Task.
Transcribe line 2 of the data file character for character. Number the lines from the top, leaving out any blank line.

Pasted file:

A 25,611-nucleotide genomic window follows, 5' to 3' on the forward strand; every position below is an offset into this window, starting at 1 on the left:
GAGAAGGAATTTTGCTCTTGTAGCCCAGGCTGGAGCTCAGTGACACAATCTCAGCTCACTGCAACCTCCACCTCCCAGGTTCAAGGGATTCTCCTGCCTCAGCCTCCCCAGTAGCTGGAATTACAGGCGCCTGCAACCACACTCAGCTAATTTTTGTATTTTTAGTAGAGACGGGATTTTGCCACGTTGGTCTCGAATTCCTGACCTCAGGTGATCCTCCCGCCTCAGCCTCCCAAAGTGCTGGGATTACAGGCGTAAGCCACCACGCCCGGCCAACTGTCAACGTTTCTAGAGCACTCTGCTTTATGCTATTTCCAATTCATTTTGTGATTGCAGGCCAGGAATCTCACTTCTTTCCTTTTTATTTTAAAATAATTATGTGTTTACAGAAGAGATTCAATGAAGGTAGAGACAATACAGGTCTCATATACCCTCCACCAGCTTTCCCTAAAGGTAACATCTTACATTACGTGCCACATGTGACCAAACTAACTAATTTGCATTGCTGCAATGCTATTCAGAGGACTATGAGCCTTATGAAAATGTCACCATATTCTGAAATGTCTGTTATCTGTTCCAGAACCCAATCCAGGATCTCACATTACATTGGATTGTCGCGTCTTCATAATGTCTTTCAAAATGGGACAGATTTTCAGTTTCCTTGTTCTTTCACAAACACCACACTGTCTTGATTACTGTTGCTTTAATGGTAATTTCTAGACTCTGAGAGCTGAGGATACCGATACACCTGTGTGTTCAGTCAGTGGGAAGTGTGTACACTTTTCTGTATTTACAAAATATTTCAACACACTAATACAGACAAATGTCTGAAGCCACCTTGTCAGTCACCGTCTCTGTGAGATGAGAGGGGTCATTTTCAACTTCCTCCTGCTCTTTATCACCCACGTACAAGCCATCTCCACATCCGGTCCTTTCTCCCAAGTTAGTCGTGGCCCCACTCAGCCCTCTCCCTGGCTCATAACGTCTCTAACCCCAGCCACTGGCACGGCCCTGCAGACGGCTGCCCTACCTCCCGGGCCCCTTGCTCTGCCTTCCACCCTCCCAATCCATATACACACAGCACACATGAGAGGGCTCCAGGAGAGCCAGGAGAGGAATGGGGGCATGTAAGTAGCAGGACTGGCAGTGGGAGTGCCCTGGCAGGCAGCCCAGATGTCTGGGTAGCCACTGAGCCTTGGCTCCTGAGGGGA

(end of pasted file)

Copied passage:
GAGAAGGAATTTTGCTCTTGTAGCCCAGGCTGGAGCTCAGTGACACAATCTCAGCTCACTGCAACCTCCACCTCCCAGGTTCAAGGGATTCTCCTGCCTCAGCCTCCCCAGTAGCTGGAATTACAGGCGCCTGCAACCACACTCAGCTAATTTTTGTATTTTTAGTAGAGACGGGATTTTGCCACGTTGGTCTCGAATTCCTGACCTCAGGTGATCCTCCCGCCTCAGCCTCCCAAAGTGCTGGGATTACAGGCGTAAGCCACCACGCCCGGCCAACTGTCAACGTTTCTAGAGCACTCTGCTTTATGCTATTTCCAATTCATTTTGTGATTGCAGGCCAGGAATCTCACTTCTTTCCTTTTTATTTTAAAATAATTATGTGTTTACAGAAGAGATTCAATGAAGGTAGAGACAATACAGGTCTCATATACCCTCCACCAGCTTTCCCTAAAGGTAACATCTTACATTACGTGCCACATGTGACCAAACTAACTAATTTGCATTGCTGCAATGCTATTCAGAGGACTATGAGCCTTATGAAAATGTCACCATATTCTGAAATGTCTGTTATCTGTTCCAGAACCCAATCCAGGATCTCACATTACATTGGATTGTCGCGTCTTCATAATGTCTTTCAAAATGGGACAGATTTTCAGTTTCCTTGTTCTTTCACAAACACCACACTGTCTTGATTACTGTTGCTTTAATGGTAATTTCTAGACTCTGAGAGCTGAGGATACCGATACACCTGTGTGTTCAGTCAGTGGGAAGTGTGTACACTTTTCTGTATTTACAAAATATTTCAACACACTAATACAGACAAATGTCTGAAGCCACCTTGTCAGTCACCGTCTCTGTGAGATGAGAGGGGTCATTTTCAACTTCCTCCTGCTCTTTATCACCCACGTACAAGCCATCTCCACATCCGGTCCTTTCTCCCAAGTTAGTCGTGGCCCCACTCAGCCCTCTCCCTGGCTCATAACGTCTCTAACCCCAGCCACTGGCACGGCCCTGCAGACGGCTGCCCTACCTCCCGGGCCCCTTGCTCTGCCTTCCACCCTCCCAATCCATATACACACAGCACACATGAGAGGGCTCCAGGAGAGCCAGGAGAGGAATGGGGGCATGTAAGTAGCAGGACTGGCAGTGGGAGTGCCCTGGCAGGCAGCCCAGATGTCTGGGTAGCCACTGAGCCTTGGCTCCTGAGGGGA